Now, in what is it that this last Sorrow hath the Advantage over any other? in what it agrees with the Sorrow, and Regret, which a Man hath felt in the Time of his Health, it cannot be preferred before it: because it differs not from it. And in what it really differs from it, I fear, it will be found to have the Disadvantage on its side. For, it seems to me that it is much less likely to be sincere, or such as would, upon Trial, prove effectual, than the other: it being probably rather extorted by the Prospect and Fear of Death, than by the Persuasion of Reason; and frequently accompanied with such Terrors, as make it rather a Distraction, than a rational Grief; or a conscientious Sorrow. Whereas, a Regret and Concern for past Sins, in Time of Health, and whilst a Man hath not so near a Prospect of a State of Retribution, may be supposed more sincere, and more likely to influence Him: because it may justly be thought to be more the Result of Reason, and Judgment; and rather proceeding from a well-grounded Persuasion of the Man's own Mind, and the just Consideration of the Nature of Things, than from the terrible Dread of immediate Punishment.
AND yet how is this last Sorrow usually preferred; and accounted of a more excellent Nature than any of the former? One would think, merely because it is the last. Whereas that can make no difference in the Eyes of God: who always judgeth truly from the nature of the Thing; and not from the Time, or any of those inconsiderable Circumstances, which often hide the true nature of things from mortal, Eyes, and finite Understandings. Nay, we our selves cannot judge whether our own present Sorrow, and Compunction, be of that nature as that they would work in us true Repentance and Amendment; were we entrusted with more Opportunities of making the Trial. And this is another Reason why we should build nothing upon it, either in our own Case, or that of others; because, even supposing that it would be sincere, and effectual in its Influences, were more Time allowed; yet this is a Matter wholly out of the reach of our Knowledge, and wholly impossible for us to judge of.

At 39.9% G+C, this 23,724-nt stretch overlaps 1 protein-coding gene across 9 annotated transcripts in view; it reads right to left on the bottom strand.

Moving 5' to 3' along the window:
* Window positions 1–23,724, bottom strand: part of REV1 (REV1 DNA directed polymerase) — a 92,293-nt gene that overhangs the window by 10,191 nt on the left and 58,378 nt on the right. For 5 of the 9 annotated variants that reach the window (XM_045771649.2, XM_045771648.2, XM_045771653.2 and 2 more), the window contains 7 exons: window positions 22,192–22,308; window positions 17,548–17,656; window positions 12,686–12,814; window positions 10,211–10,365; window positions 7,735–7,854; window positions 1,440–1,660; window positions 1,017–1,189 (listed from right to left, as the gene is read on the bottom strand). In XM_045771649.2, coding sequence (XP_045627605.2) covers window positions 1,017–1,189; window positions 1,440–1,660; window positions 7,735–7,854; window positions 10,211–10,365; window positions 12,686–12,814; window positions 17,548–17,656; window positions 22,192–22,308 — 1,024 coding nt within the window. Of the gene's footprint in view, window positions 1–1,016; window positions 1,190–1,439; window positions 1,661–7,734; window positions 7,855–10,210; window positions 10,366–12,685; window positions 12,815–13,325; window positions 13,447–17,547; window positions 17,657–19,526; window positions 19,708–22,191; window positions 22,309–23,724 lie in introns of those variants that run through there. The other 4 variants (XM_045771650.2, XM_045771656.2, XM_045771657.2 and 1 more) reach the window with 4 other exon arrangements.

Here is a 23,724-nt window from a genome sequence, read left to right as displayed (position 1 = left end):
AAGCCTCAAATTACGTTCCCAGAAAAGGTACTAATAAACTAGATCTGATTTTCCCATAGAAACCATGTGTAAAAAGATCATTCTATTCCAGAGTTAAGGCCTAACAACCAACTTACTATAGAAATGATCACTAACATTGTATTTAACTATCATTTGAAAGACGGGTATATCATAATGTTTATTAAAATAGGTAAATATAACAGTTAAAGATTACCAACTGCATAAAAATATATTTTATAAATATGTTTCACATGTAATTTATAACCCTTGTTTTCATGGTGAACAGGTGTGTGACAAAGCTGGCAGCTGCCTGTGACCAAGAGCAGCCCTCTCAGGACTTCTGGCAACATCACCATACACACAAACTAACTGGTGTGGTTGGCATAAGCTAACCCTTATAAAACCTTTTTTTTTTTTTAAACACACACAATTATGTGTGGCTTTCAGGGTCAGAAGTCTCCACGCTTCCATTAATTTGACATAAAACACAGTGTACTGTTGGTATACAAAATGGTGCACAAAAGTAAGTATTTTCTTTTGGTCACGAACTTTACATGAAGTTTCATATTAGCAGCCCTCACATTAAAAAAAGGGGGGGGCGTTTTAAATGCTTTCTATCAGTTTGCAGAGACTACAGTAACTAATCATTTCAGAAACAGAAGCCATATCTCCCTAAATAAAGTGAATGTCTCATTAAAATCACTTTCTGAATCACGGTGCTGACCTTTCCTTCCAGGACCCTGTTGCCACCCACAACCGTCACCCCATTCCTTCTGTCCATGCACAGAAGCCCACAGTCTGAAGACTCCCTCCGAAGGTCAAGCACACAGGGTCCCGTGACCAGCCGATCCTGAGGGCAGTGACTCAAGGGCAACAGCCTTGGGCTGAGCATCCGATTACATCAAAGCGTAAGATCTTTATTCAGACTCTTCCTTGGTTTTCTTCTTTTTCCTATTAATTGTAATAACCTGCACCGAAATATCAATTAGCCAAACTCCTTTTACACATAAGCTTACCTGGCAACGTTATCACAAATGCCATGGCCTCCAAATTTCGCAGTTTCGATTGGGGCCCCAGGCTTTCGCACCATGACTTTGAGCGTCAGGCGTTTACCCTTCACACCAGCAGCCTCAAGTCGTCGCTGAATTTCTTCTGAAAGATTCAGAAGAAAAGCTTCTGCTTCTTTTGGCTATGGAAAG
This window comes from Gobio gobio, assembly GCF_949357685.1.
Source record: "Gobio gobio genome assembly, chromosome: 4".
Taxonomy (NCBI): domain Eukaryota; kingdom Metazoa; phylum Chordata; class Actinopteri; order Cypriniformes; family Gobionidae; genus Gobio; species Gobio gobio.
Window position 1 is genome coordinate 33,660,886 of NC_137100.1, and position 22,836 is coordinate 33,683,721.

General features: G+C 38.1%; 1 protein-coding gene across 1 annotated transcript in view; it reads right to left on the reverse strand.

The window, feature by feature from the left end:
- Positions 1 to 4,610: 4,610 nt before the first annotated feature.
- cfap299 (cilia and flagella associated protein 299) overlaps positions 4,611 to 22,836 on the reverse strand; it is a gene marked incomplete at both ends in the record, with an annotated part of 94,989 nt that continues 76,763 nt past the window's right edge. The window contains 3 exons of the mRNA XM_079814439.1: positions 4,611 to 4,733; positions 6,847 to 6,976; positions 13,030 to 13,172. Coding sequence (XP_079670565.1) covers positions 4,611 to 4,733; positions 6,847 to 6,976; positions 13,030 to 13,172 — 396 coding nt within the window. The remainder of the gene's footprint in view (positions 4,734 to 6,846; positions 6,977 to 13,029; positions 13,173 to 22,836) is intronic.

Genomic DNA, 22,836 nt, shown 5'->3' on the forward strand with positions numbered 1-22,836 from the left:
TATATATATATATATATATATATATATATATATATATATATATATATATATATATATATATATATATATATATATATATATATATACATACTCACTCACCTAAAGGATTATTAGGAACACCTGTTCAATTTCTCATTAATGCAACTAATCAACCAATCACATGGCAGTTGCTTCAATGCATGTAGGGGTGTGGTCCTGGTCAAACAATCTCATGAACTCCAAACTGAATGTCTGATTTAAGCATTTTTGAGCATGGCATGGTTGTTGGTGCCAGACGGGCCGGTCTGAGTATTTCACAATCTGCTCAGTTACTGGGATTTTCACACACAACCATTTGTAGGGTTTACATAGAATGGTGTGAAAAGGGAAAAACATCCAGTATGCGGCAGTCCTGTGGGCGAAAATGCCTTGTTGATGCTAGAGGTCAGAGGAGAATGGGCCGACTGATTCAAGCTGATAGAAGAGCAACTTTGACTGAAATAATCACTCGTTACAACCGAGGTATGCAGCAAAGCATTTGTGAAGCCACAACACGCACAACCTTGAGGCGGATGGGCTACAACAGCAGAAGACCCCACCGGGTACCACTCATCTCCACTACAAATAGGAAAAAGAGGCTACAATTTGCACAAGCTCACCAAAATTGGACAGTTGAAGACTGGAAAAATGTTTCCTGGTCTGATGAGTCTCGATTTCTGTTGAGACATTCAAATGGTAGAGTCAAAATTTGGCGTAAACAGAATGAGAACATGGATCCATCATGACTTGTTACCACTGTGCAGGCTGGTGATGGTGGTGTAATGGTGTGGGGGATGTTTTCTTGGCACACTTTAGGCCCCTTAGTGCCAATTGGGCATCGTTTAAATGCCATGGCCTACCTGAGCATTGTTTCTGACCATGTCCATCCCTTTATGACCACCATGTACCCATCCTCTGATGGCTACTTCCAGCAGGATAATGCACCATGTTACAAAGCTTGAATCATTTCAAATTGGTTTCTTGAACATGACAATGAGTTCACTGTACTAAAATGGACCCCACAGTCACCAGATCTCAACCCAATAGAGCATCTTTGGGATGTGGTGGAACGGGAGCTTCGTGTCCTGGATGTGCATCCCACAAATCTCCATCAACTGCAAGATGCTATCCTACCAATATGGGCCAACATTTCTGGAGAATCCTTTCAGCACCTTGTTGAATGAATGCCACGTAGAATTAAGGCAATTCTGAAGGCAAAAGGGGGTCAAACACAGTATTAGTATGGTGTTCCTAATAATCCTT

BUT, indeed, it is a very material Observation, that wicked Men have much less reason to think this last Sorrow thoroughly and undoubtedly sincere, than they have heretofore had to think any of their former Sorrows so; which yet, they know, have ended in nothing considerable. There are few professed Christians, even amongst the wickedest of them, who have not, one time or other, had some just and concerning Thoughts about that Course of Sin, and those wilful Vices, in which they have indulged themselves; who have not, one time or other, detested and resolved to forsake them, in the Days of their Health and Prosperity; when they had nothing to move them but the Nature of the thing, and the great Reasonableness of receiving, and obeying the Gospel. If, therefore, they have found that Regret, and Concern, which they have had, in the best Season, and which had so good Ground for it, to come to nothing; to vanish into Air; and leave no good Influence, nor shew any Power, upon their Lives and Actions: upon what Accounts can they think, That Sorrow would have any better, or more lasting Effect, were the Trial made, which for aught they know, is wholly owing to the present Fear of Death, and the near Prospect of a future Punishment; and consequently will most probably vanish, when that Fear, and that Prospect, are removed from them?